Parts / Vendors

Connectors and Wire

There are a lot of connectors involved in just getting the basics of a pinball machine going here. Since it took a bit of work to track down, here’s the break down.  All part numbers are Digi-Key numbers.  This is quicker for me to use for reordering 😉

An alternative to Digi-Key is Great Plains Electronics ; this guy has a lot of the common pinball parts below, for cheap.  However, when I was ordering his store was closed as this is a side project for him / was overwhelmed with orders.

Molex 0.1″ (2.54mm) spacing


Used by boards for interconnects

  • WM2019-ND – CONN HOUSING 10POS .100 W/RAMP
    • Current Rating: 2.5 Amps
    • this is to make a ‘keyed’ connector with one pin blocked

Molex 0.156″ (3.96mm) spacing

There are IDC connectors found all over pinball machines old and new.  IDC-style (Insertion Displacement Connector) are used in factories where they want to be quick to manufacture harnesses.


For home use, I’m going with crimped style.  Remains to be seen if this was smart or not.


    • Current Rating: 7 Amps with 18AWG

MicroFit 3.0

These aren’t part of normal pinball machines, but I decided after talking to the guys on the pinball developers slack channel that this would make a good “entire playfield” type connector.  If I want to remove an entire playfield from the game, I don’t want to have to undo the entire thing.  I figure 2-3 of these 24-pin connectors will be enough; each pin rated for 5 amps continuous duty.  The terminal pins are available from 20-30AWG

  • WM2494-ND – 043025-2400 – CONN RECEPT 24POS 3MM DUAL ROW
  • WM2488-ND – 43020-2400 – CONN PLUG 24POS 3MM DUAL ROW
  • WM1837-ND – 43030-0007 – CONN TERM FEMALE 20-24AWG TIN
  • WM1841-ND – 43031-0007 – CONN TERM MALE 20-24AWG TIN

I may have to end up moving some of the controller boards to the bottom of the playfields for this scheme to work as, since the pins are 5 Amps but, as we see below I have 10 Amp failure cases, I may have to spread power across a few pins.  I would run out of connector space if I had to do that per solenoid

Wire itself

Also pointed out to me by the pinball dev slack channel was where to get a good deal on wiring.  All Spectrum Electronics has 100 foot spools of 22AWG wire in 10 different colors for $6.09 a piece. I now have the full set!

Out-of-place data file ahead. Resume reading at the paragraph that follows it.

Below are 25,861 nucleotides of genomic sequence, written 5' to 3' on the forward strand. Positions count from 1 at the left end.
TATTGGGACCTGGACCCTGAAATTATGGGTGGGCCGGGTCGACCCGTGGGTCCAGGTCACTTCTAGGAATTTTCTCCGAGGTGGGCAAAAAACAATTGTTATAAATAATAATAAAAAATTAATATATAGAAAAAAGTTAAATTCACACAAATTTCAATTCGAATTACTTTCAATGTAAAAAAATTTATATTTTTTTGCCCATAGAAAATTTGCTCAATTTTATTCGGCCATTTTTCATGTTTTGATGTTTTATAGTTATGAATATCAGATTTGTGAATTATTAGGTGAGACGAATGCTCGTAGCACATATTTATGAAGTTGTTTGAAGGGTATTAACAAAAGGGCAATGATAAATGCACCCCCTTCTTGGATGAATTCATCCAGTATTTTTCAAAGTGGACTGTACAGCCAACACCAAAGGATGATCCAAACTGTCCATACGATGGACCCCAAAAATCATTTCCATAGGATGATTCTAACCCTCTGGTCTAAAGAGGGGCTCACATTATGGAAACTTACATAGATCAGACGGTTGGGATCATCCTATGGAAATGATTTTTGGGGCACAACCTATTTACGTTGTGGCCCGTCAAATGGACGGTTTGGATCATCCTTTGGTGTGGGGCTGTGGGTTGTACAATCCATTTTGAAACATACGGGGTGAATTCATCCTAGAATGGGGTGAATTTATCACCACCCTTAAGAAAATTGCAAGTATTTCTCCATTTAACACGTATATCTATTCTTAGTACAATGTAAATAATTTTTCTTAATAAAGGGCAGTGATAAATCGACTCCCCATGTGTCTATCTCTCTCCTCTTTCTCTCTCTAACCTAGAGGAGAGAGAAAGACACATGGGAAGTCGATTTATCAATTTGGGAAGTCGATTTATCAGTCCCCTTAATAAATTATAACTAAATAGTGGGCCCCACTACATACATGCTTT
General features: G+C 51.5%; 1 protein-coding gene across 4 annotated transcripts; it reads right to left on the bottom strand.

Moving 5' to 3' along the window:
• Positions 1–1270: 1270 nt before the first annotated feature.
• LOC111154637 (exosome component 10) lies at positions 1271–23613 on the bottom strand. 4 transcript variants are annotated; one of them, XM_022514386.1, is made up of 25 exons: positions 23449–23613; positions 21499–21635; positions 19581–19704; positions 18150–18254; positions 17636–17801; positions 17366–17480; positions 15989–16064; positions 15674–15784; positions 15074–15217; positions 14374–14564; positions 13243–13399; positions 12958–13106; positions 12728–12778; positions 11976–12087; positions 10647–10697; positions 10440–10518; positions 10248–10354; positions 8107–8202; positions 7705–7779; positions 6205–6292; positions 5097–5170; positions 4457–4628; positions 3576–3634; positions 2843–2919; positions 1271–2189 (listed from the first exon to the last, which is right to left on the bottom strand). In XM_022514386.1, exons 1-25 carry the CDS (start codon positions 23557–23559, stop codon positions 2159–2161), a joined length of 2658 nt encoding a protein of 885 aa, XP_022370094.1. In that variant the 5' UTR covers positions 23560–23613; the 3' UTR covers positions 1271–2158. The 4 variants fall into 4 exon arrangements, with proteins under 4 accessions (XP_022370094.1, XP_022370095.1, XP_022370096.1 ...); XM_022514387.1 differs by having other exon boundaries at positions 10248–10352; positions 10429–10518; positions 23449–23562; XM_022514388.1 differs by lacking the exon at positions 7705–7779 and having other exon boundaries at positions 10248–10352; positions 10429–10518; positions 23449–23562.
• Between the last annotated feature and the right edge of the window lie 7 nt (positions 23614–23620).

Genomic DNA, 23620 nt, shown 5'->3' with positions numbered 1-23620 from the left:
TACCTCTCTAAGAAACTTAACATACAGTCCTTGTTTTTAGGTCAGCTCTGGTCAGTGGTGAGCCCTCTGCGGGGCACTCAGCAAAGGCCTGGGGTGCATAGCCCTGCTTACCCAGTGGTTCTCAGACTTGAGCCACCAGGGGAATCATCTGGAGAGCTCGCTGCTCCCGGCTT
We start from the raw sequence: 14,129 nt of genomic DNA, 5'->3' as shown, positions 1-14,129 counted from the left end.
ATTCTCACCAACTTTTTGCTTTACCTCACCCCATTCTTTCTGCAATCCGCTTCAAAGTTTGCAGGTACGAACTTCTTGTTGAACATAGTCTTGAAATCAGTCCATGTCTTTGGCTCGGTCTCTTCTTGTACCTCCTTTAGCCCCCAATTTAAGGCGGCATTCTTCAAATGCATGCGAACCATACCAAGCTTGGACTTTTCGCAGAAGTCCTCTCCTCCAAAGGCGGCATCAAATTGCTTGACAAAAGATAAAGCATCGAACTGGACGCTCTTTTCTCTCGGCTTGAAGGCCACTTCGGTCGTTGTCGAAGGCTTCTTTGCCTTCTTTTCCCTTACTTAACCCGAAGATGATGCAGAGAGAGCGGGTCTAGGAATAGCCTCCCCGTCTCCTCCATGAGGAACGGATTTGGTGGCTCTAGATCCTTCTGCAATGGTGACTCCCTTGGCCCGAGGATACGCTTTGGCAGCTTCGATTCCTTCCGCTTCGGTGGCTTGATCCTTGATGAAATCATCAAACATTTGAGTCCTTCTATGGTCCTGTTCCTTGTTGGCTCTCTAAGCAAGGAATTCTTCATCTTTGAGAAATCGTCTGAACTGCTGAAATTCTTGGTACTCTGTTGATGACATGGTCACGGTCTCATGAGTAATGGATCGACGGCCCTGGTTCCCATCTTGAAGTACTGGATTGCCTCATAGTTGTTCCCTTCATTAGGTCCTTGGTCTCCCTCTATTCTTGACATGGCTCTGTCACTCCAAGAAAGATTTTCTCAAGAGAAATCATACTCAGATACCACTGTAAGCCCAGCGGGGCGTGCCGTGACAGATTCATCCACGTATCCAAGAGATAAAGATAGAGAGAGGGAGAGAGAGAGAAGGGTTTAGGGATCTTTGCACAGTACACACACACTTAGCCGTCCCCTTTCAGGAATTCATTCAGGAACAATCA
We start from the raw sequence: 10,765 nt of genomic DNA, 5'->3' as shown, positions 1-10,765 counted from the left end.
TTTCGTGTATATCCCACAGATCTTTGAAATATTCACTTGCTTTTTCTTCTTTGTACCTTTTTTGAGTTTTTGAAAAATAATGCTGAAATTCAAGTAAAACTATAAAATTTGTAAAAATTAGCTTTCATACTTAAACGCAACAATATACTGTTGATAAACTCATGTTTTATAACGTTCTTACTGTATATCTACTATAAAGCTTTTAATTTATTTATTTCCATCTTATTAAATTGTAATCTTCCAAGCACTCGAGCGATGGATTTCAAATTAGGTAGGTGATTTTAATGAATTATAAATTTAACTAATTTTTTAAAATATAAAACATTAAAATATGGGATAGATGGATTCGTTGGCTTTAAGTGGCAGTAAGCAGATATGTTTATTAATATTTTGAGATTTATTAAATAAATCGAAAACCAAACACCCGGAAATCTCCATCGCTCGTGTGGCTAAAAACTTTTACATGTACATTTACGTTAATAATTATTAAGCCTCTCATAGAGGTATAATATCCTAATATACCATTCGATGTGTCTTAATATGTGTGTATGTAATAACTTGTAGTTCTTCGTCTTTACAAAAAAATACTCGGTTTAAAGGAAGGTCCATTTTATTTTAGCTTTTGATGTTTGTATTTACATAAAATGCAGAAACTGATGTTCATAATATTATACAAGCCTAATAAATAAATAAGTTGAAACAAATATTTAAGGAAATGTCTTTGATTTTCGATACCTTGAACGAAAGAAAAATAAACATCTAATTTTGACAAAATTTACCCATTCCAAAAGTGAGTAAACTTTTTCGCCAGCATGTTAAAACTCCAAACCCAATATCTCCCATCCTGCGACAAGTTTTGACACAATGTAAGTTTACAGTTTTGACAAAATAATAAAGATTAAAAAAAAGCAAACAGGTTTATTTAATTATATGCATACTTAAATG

A lot of the time you see two wire gauges in pinball machines.  There’s the low current wire types, often <=22 AWG for switches and lights, and then there’s the flipper solenoids and other high energy devices,  usually 18 AWG.

There are a lot of current carrying charts out there that indicate the maximum continuous duty amperage based on wire thickness for chassis (short distance) wiring.  Unfortunately, they are all over the place because it really depends on a lot of factors (allowed voltage drop, allowed rise temperature, and jacket material to name a few), and so any chart/table is going by rule of thumb or electrical code which is trying to paint in broad strokes / conservative.

So, anyways.. roughly then a rule of thumb range could be:

  • 18 AWG (1.024mm)= 10-16 Amps
  • 20 AWG (0.812mm)= 7.5-11 Amps
  • 22 AWG (0.644mm)= 5-7 Amps

I have a 10 amp fuse between me and the wall for the net total power.  I have 4 amp fuses between the banks of 8 solenoids and the power.  The power supply rated for 8amps on 48v line.

The beefiest solenoids in the whole thing are the flippers.  Flippers are funny in that they are dual wound.. there are two magnetic coils there.  One powerful one for the stroke of the flipper, and a weaker one for when you hold the button down continuously to catch or other fancy flipper work.   It activates at the “end of stroke” of the flipper.

The primary coil has a resistance of only 4.7 ohms.. if one gets stuck on instead of transitioning to the hold coil, it would be roughly 10 amps @ 48V (Ohm’s Law).  Which makes 18 AWG a good choice to be in the clear for a stuck on, and for some reason the fuse failed, situation.

Link to exhaustive list of solenoids used in pinball machines over the years, with their resistance.

At any rate, I started this post thinking I was just going to use 22AWG for all wiring. The justification was that if the fuses blow appropriately, then a coil shouldn’t ever exceed the 5-7 Amps for long enough to overheat the wiring.   After working through this a bit more for this post, I think if I were to standardize on just one wire gauge, 20AWG would be better suited, with a little more margin for the high power devices without getting so big for the simple switches and things which have no current.   For me, since I went “all in” on 22 AWG, I’m now ordering a 5 color 25ft pack of 18 AWG vs a full rainbow of the other colors.

Spades / Ring Terminals

Just random stuff from hardware store.  I did realize that these terminal blocks have different spacing between the studs and you can buy spades that don’t fit your terminal blocks.


Amazon cheap racheting crimper.  I got this for cheap Dupont style connectors but working well on all of the above. I do have to use the size down on the terminals that 22AWG is the lowest end of the range.

HT-225D Full Cycle Ratchet Crimper

I am slowly getting better at crimping. However, I still usually follow up a crimp with a quick nip of solder.  Someday I will not need this assurance but not yet!

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